In a vivd example of the blur between culture and nature, players using an online game called Foldit have helped solve complex questions for researchers about enzyme models. The solution, which eluded researchers for more than 10 years was solved by gamers in only a few days, contributing towards research into anti-AIDS drugs. Giving credit where it's due, researchers have named the gamers as co-authors in the study published in the journal Nature Structural and Molecular Biology.

Read the full story on

Enjoying this story? Show it to us!


Share your thoughts and join the technology debate!


  • An impressive share! I've just forwarded this onto a colleague who has been conducting a little research on this. And he actually ordered me lunch because I discovered it for him... lol. So let me reword this.... Thank YOU for the meal!! But yeah, thanx for spending time to talk about this matter here on your web site. liverpool tröja barn RosellaMa Maglia Bayern Munchen Poco Prezzo KelleWeld

    Posted on

  • Ahaa, its good discussion on the topic of this piece of writing at this place at this website, I have read all that, so now me also commenting at this place. Maglie Da Chelsea EmeliaZlx Maglie Da Danimarcanazionale VerenaSha

    Posted on

  • Excellent post. Keep posting such kind of information on your page. Im really impressed by your site. Hi there, You have performed an excellent job. I'll definitely digg it and for my part recommend to my friends. I'm sure they'll be benefited from this website. fodboldtøj til børn LilianaWh ronaldo drakt GalenStam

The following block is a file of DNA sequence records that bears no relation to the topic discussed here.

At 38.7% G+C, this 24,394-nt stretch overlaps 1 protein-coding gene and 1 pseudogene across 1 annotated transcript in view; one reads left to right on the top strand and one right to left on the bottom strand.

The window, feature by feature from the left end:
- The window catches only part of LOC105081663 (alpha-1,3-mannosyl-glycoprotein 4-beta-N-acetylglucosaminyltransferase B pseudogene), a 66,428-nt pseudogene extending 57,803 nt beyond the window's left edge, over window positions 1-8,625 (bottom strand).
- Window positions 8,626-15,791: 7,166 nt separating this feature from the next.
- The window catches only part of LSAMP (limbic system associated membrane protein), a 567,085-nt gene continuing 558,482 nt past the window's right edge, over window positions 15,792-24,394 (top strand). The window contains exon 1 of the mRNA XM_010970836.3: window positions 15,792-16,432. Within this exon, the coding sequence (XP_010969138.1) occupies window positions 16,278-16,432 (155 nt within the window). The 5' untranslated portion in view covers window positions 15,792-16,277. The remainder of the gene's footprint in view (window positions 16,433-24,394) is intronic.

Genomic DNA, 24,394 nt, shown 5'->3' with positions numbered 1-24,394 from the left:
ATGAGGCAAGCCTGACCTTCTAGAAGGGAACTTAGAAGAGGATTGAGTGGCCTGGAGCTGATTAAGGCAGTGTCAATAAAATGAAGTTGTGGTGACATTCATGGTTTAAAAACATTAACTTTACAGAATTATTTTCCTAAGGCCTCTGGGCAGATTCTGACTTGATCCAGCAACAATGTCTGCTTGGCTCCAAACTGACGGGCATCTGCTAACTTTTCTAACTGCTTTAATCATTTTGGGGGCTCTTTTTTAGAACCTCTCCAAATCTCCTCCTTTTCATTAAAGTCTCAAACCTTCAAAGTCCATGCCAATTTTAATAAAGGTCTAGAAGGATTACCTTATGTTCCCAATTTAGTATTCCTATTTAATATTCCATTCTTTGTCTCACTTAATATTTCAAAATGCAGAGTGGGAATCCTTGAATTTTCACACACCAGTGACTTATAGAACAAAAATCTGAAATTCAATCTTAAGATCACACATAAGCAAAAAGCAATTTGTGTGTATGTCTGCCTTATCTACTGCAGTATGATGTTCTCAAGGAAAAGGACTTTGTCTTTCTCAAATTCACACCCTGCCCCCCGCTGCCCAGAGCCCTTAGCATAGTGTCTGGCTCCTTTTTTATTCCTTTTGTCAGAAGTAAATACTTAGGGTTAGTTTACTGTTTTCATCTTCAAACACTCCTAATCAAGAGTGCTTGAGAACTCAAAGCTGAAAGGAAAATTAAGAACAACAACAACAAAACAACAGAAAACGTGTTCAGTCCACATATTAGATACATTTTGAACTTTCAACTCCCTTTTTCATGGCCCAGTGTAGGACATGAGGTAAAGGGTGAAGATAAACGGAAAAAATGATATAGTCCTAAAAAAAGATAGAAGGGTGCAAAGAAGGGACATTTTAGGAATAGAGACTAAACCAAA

Posted on

  • These lines are not as prophetic as they sound. McLuhan somehow recognised that new participation models to what Sigfried Giedion called anonymous history were about to emerge under electronic conditions. At that time, anyone could make a phone call to a random number and get an answer that may solve a brain lock, millions of people were participating in television quiz shows and felt grudged when it was discovered that the popular shows were rigged, conventions were growing larger and larger.

    Posted on

  • <i>In a 1966 lecture at the Kaufmann Art Gallery of the 92nd St. Y in New York City, [McLuhan] said, </i>“Robert Oppenheimer is fond of saying, ‘There are kids playing right here on the sidewalk who could solve some of my toughest problems in physics; they have modes of perception that I lost forty years ago.’ Oppenheimer realizes in that remark that most scientific problems are really not concept problems but percept problems, that most scientists are blocked in their perceptions and prepossessions. When you’re dealing simultaneously with several million people, it’s obvious that somebody in that audience is going to have a perceptual perforation into the problem without any difficulty whatever. Eight scientists working on a problem for fifty years might not get through, but ten million people working on the problem for ten minutes might get through.” in

    Posted on

More like this